"Unfortunately the government has refused, which raises the suspicion of the opposition that in fact the government doesn't want to discuss the TGB (transitional governing body) at all," Brahimi said.
"In that case, I have suggested that it's not good for the process, it's not good for Syria that we come back for another round and fall in the same trap that we have been struggling with this week and most of the first round," he said. "So I think it is better that every side goes back and reflect and take their responsibility: do they want this process to take place or not?"
Brahimi said he would consult with U.N. Secretary-General Ban Ki-moon, U.S. Secretary of State John Kerry and Russian Foreign Minister Sergey Lavrov about a way forward.
"I am very, very sorry, and I apologize to the Syrian people that their hopes which were very, very high that something will happen here," Brahimi said.
Syria's ambassador to the U.N., Bashar Jaafari, said the government accepted Brahimi's proposed agenda but a problem was raised "by the other side when they gave their own interpretation of the agenda."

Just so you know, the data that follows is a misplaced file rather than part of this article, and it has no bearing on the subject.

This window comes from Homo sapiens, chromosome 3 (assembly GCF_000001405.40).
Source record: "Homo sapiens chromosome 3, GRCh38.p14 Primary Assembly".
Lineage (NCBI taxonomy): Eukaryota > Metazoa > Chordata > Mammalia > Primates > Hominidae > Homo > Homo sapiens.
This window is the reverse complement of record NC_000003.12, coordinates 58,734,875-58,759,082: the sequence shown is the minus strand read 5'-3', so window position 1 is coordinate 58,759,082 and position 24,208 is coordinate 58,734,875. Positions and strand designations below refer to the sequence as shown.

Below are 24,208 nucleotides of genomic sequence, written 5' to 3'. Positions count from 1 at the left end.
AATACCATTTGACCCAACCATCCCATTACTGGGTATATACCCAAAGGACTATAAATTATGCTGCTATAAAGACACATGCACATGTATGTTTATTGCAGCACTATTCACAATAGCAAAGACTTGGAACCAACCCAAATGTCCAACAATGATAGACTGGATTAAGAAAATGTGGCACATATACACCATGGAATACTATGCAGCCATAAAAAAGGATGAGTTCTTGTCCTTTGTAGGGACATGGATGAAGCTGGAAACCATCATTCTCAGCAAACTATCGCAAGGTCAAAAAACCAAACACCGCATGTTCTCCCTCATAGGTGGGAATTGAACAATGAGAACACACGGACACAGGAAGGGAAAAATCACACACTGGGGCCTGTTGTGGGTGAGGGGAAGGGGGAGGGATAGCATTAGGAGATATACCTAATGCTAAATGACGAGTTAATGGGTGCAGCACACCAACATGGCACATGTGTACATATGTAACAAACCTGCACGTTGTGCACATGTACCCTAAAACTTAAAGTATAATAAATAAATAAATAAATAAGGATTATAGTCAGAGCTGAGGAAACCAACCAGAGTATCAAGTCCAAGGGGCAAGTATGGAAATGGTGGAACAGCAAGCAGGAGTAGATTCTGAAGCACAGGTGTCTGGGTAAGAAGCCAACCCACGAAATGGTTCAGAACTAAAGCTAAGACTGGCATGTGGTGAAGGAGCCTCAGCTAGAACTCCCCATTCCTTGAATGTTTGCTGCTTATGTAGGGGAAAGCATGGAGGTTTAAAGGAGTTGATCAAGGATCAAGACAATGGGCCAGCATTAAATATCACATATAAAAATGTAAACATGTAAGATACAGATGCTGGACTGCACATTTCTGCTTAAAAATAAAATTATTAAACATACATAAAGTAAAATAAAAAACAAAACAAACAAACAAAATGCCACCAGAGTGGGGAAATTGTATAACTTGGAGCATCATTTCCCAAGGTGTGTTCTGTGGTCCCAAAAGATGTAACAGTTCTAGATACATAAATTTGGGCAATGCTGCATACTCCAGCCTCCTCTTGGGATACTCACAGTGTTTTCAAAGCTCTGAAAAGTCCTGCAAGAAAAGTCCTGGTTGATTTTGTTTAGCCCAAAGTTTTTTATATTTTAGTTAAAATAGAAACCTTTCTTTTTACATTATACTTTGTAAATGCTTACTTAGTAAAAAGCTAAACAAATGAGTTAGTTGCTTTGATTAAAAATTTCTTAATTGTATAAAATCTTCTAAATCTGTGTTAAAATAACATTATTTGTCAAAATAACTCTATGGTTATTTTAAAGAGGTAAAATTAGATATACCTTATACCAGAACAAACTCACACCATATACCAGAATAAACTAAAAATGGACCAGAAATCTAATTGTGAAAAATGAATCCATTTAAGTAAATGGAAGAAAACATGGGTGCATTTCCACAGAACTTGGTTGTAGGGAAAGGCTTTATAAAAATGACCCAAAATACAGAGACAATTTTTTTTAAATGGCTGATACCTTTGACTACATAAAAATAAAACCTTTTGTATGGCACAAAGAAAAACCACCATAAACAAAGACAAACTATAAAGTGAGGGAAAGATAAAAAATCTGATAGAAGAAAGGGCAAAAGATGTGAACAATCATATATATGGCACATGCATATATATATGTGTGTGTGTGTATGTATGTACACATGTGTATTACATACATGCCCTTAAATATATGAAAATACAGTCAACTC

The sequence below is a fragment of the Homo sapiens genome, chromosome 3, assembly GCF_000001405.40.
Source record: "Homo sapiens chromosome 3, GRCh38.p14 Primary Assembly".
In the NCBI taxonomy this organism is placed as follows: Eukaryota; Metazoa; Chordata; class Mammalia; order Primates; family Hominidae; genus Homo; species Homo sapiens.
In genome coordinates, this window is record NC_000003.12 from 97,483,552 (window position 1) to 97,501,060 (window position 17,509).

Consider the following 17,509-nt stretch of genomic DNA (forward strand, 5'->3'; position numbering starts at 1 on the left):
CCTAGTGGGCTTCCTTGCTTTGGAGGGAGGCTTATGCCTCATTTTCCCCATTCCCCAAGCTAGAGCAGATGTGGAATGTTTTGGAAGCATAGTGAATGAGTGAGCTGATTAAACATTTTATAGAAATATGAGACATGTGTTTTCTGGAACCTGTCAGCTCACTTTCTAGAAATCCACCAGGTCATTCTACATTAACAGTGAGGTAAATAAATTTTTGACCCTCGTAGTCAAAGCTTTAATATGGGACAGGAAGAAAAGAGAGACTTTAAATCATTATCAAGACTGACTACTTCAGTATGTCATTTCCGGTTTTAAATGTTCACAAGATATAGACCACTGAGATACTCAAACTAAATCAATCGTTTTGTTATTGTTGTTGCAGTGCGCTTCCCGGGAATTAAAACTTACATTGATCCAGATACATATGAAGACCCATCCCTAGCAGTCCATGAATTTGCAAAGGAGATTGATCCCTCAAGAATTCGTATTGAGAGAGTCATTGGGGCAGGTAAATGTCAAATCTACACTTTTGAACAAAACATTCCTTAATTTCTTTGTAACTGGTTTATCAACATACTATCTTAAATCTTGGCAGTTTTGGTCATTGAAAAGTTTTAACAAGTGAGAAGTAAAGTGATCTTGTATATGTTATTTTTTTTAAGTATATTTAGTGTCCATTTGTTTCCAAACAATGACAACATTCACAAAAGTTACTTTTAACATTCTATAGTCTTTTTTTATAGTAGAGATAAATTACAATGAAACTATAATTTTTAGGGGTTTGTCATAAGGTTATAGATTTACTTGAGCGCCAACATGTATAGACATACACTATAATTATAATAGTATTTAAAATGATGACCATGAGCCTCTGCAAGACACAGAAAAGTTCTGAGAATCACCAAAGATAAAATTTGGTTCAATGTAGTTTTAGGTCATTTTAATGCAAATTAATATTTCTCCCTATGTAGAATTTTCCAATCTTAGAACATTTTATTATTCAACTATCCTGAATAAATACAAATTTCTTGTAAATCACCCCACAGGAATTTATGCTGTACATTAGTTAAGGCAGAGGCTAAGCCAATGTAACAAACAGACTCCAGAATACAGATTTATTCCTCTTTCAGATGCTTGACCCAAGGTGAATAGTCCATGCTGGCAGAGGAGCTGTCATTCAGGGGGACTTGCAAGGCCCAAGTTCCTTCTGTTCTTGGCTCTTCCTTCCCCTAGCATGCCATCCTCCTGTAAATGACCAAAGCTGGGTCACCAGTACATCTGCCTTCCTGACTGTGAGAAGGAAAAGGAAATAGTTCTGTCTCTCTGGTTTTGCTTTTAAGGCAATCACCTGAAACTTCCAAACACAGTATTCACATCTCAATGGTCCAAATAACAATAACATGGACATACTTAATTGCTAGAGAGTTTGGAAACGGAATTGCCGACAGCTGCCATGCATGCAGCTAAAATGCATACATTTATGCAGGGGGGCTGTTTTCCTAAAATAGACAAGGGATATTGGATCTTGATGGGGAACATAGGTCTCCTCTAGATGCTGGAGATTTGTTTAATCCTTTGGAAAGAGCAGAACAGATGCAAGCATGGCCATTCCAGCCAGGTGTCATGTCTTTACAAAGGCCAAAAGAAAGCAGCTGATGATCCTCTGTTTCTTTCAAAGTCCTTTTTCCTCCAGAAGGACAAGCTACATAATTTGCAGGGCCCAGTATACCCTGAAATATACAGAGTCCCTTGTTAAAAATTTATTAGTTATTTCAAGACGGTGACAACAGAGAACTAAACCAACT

He insisted that the government is committed to returning to negotiations.
"We promised our own people to get back to Geneva to continue the Geneva talks as long as it takes, because we are extremely careful about stopping the bloodshed in Syria and combatting terrorism," Jaafari told reporters. "This I promise you: We will be committed to doing so."
Anas al-Abdeh, a member of the opposition negotiating team, said his side accepted the agenda but the government's unwillingness to go along with the order of discussions put the prospects of a third session of talks within the "Geneva 2" negotiating round in doubt. The first two sessions lasted from Jan. 22-31 and Feb. 10-15. The first round, known as "Geneva 1," resulted in a roadmap for peace in June 2012 that was not followed.
Al-Abdeh called the continuing stalemate in negotiations a result of the government's "continuous effort to not talk and not to discuss the issue of the transitional governing body."
The Britain-based Syrian Observatory for Human Rights, citing on informants on the ground, said Saturday that the death toll has reached 140,000 from three years of violence.
More than 3,400 reportedly have been killed this month even while the peace talks were being held in Geneva. The U.N.'s human rights office said in January it has stopped updating the death toll from Syria's civil war, confirming that it can no longer verify the sources of information that led to its last count of at least 100,000 in late July.